How to build more mental toughness in outdoor sports
I went on a bike ride with a friend recently, the first one I’ve been on in way too long (at least five months). We rode outside of Morrison, Colorado which you may know as the town closest to the Red Rocks Amphitheater.
I only had a few hours to ride before it became incredibly hot and I had to be back to move my car before it got a ticket. So we set out and started up, and of course took the long way. All of it up.
I was riding with a friend who is a much better cyclist than me and has also been more active than me over the last few months. We both moved to Denver since the beginning of this year so we are both still acclimating to the altitude, but that’s no excuse. His lungs were hurting too.
I got to the top of the ride up to Indian Hills and decided to turn around. I made it back to my car with an hour to spare before my car needed to be moved.
I gave up.
I let myself down.
Why mental toughness matters in outdoors sports
When you’re up in the mountains doing big things, sometimes your mentality coupled with your training is the only thing that keeps you alive.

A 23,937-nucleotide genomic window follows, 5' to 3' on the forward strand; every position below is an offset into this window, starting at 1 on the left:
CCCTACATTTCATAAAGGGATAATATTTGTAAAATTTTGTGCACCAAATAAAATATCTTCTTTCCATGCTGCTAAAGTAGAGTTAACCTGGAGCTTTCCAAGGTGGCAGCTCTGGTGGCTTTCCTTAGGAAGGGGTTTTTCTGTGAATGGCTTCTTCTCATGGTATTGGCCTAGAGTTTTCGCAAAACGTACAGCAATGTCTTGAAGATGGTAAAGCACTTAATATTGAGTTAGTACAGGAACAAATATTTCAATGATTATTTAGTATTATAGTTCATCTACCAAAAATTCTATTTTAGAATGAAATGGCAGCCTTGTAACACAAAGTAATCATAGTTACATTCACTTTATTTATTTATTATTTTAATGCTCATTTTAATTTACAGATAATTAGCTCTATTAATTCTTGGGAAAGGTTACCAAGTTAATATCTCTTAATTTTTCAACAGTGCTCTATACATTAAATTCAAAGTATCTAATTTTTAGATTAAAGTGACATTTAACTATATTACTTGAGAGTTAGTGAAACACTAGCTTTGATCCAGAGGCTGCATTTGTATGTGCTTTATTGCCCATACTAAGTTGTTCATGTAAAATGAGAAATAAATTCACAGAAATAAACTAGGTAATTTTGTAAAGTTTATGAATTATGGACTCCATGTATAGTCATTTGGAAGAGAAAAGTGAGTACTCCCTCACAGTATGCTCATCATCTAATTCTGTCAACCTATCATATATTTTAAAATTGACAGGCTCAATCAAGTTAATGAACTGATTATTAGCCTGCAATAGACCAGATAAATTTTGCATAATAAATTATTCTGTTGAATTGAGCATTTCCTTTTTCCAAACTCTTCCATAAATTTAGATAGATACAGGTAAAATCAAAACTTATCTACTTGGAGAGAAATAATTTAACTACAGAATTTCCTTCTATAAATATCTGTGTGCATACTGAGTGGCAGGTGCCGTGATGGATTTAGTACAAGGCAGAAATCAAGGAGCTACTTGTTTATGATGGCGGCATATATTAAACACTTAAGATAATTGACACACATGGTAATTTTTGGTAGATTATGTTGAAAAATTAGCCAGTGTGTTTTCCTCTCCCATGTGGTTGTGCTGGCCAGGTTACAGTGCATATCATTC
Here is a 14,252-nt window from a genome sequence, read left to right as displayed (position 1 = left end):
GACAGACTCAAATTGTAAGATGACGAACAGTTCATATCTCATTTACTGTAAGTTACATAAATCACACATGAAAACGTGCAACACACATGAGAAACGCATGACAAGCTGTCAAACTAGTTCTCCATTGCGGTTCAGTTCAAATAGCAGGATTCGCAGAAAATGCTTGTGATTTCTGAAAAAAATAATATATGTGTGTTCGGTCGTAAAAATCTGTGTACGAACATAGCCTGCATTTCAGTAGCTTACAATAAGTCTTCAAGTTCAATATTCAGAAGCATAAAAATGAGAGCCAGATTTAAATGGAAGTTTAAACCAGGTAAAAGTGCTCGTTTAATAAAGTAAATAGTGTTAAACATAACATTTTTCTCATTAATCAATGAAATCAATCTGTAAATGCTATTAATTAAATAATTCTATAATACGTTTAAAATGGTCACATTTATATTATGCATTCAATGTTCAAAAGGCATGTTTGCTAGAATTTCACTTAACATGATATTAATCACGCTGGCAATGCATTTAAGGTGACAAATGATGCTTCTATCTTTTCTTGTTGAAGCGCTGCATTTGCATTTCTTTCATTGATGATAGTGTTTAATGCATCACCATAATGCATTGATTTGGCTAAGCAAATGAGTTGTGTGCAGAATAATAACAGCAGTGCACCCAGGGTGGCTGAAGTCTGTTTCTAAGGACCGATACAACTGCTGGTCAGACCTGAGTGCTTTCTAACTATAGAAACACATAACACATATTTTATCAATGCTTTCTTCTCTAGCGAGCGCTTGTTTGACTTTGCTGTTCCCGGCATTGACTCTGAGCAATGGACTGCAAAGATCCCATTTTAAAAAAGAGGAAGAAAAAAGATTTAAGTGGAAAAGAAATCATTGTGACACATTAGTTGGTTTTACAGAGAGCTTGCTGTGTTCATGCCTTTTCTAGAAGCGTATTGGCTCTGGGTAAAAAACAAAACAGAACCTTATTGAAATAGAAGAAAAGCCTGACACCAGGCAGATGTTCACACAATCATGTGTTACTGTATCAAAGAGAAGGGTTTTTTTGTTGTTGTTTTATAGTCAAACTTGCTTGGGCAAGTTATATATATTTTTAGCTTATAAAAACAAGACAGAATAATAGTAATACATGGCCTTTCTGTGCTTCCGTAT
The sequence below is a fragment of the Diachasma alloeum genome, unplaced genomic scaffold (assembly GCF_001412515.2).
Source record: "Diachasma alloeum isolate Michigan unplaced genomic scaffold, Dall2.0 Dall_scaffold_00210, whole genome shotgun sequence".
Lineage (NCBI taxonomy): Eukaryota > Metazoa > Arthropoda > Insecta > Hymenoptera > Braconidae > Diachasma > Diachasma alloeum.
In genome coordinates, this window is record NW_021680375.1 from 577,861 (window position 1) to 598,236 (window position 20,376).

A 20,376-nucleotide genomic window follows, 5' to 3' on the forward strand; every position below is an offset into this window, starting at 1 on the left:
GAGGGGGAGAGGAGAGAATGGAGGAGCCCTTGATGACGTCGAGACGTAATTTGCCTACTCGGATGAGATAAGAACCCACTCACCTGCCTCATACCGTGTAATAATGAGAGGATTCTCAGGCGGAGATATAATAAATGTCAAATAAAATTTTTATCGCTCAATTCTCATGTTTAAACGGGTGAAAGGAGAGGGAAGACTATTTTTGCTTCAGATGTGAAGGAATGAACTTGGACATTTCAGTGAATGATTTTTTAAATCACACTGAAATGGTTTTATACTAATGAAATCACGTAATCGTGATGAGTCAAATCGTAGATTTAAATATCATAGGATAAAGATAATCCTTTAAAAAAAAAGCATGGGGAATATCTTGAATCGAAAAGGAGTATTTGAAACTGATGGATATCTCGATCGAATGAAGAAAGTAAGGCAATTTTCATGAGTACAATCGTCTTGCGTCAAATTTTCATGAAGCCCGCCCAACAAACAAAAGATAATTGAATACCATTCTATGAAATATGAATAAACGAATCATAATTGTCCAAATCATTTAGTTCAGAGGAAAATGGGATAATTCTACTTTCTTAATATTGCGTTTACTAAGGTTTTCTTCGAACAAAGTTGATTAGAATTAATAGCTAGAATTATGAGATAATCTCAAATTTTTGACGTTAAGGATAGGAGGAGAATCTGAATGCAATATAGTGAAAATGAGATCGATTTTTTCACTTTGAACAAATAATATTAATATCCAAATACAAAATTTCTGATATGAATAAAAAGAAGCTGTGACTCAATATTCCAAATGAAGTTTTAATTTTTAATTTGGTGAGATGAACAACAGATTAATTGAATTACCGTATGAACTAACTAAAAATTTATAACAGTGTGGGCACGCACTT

Yes that’s melodramatic for most weekend warriors, but it’s also true. If you’re not prepared for anything that comes your way, whether mental or physical, you’re potentially going to have a bad time.
A group of people say that some people are more oriented towards mental toughness, but as I’ve observed top performers over the last number of years I’ve noticed a few things:
- The most mentally tough people have trained themselves over years and years to push themselves further than others;
- The most mentally tough have some sort of internal drive that pushes them to be better, very similar to Olympic athletes;
- The most mentally tough began doing epic things young in life, encouraged by their parents.
They don’t just train outdoors though in order to train their minds and bodies, though actually doing things leading up to the final thing you are training for is absolutely the best way to train.
Most of the top performers, though, train their mind specifically.
- Jimmy Chin started training in martial arts when he was young, and has passed that on to his kids;
- Alex Honnold has strategies he uses leading up to a big climb that help his mind get into the right frame of reference to be successful;
- Laird Hamilton views life as an obstacle course, which prepares him for surfing some of the biggest waves in the world.